Use a Flexible Spending Account to Lower Tax Bill

We recently received our annual enrollment benefits paperwork. Now is the time of the year that companies are requesting employees to adjust benefit options for the new plan year. We are lucky in that all of our benefits are remaining the same and our contribution amount isn't changing (that is nearly unheard of!).

The one area we always adjust each year is our Flexible Spending Account.  Perhaps your remember the reader saving tip sharing how a Flexible Spending Account can help to reduce your taxes. I wanted to take some time to explain what a Flexible Spending Account is and how it help you save money.

I do have a background in HR but this stuff changes all the time. Be sure to consult with your HR team for specific information related to your company's FSA plan.

What is a Flexible Spending Account

To put it simply, a Flexible Spending Account (also known as FSA) is a savings account that you add money to via payroll deduction and is managed by your employer. You determine how much you want to set aside for the plan year (there are limits) and your employer adds your deduction directly to your FSA account.

This deduction is pre-tax, so it helps to lower the overall tax you owe at the end of the year.  You can use this money to pay for qualified expenses throughout the plan year.

Types of Flexible Spending Accounts

There are two types of FSA's and we have used them both.

The first, and most popular, is the Health Care FSA. Your FSA monies can be used to pay for qualified medical expenses like insurance deductibles, co-payments, and coinsurance costs as well as specific products, treatments, and medications not covered by insurance. Medical issues can be serious, or as simple as purchasing some over-the-counter meds (with a doctor's RX).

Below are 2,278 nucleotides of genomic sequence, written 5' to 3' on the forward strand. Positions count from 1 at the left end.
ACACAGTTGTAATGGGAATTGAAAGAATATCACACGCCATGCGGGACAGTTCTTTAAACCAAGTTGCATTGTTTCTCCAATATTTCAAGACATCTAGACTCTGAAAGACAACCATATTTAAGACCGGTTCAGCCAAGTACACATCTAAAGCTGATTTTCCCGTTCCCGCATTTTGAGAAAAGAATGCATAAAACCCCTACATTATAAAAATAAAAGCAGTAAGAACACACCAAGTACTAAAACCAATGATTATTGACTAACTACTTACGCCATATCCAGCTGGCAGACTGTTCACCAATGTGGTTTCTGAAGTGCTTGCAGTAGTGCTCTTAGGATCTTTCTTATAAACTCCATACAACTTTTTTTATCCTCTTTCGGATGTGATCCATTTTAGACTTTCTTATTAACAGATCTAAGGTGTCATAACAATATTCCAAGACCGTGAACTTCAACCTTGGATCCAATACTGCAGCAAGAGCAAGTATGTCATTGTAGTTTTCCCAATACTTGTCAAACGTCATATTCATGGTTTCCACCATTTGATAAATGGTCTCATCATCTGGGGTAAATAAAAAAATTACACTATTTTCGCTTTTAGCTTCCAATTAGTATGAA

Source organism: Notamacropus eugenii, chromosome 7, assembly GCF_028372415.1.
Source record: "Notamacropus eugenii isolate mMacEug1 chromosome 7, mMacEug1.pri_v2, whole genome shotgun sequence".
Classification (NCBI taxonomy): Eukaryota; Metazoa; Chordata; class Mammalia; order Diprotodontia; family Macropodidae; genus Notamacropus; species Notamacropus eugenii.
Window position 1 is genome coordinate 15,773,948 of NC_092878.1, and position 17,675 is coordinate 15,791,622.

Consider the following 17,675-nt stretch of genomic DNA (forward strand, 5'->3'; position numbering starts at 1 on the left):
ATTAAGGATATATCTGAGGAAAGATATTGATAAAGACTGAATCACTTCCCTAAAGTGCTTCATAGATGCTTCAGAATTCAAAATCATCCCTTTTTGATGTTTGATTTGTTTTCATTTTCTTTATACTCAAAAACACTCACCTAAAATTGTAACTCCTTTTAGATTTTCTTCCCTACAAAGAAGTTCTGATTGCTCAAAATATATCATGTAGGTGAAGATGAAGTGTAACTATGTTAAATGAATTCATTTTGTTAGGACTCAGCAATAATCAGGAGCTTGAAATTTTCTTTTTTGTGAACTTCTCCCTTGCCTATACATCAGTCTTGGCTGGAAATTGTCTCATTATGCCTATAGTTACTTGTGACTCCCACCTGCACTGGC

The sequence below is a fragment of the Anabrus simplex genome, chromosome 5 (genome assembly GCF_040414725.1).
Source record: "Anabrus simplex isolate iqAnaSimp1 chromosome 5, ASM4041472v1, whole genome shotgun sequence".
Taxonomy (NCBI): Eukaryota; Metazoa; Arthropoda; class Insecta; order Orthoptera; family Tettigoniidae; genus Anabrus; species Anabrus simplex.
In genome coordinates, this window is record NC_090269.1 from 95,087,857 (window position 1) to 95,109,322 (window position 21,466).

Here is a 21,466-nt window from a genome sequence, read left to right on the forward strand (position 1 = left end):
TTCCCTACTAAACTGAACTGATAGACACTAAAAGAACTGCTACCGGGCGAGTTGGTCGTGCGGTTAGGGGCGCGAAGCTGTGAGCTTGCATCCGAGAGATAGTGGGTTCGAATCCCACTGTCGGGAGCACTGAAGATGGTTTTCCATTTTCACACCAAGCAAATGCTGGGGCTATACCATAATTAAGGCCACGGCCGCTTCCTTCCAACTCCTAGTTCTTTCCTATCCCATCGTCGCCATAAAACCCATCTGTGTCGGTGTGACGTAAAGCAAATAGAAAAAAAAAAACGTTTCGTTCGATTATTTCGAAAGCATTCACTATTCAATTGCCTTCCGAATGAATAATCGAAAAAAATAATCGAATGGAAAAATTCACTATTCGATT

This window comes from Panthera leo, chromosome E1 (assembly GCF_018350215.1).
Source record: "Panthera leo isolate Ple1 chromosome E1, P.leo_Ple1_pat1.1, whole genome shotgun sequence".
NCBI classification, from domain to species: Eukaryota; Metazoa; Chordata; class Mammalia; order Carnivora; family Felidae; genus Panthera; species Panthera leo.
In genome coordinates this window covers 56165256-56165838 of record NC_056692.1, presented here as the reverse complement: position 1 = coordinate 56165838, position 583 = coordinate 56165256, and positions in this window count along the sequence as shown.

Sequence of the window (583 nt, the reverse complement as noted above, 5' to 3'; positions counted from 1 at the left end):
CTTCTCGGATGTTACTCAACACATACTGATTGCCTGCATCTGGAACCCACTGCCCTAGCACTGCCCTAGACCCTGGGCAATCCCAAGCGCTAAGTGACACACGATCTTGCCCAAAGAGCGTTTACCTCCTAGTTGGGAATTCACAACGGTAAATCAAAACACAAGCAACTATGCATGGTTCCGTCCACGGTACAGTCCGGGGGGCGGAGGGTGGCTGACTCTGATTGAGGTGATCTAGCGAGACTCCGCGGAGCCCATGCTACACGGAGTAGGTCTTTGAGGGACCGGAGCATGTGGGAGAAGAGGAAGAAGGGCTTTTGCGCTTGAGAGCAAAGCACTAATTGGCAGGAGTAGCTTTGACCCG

Your Health Care FSA balance is established before your plan year begins. Since our plan year begins January 1, any expenses starting on the 1st go on the new plan year FSA expenses. The FSA enrollment total we set will be in our FSA account and is available to use on January 1 (yes, the full balance can be used on January 1).

The second FSA type is the Dependent Care FSA. Again, you set aside monies in your FSA account solely for child care expenses. In the past we used these for our daycare expenses. However, if you are caring for an elderly dependent living with you, this also qualifies for reimbursement.

FSA Restrictions

All money put aside must be spent within the “plan year”, which is usually the calendar year but for some companies can be the fiscal year. The money left in the account at the end of the plan year is forfeited back to the company. Use it or lose it.

All expenses must “qualify.” These vary by company and by FSA type.

Receipts are required for all expenses. You will need to obtain documentation from your daycare provider which includes their tax EIN to ensure it is a legitimate tax entity. All medical expenses require valid receipts to back up any procedures and/or purchases.

Why use a Flexible Spending Account?

Now why would you want to save this money as you go along? Well, first off the tax benefit is great. Any payroll deductions are pre-tax reducing your taxable income come tax time (nice!).

The other fab benefit is that many employers also offer a FSA debit card for your health care expenses. So, rather than paying for the expense out of pocket, you can use your card to pay the balance in full immediately. No need to deal with the reimbursement forms.

You will still need to keep all receipts when you are using the FSA card in the event you are audited. I have been asked for documentation mostly for our dental visits. I have no clue why, but that seems to be when they require expense substantiation. So always keep your receipts even when your expense is legitimate. If you don't provide this information, your FSA card may be turned off.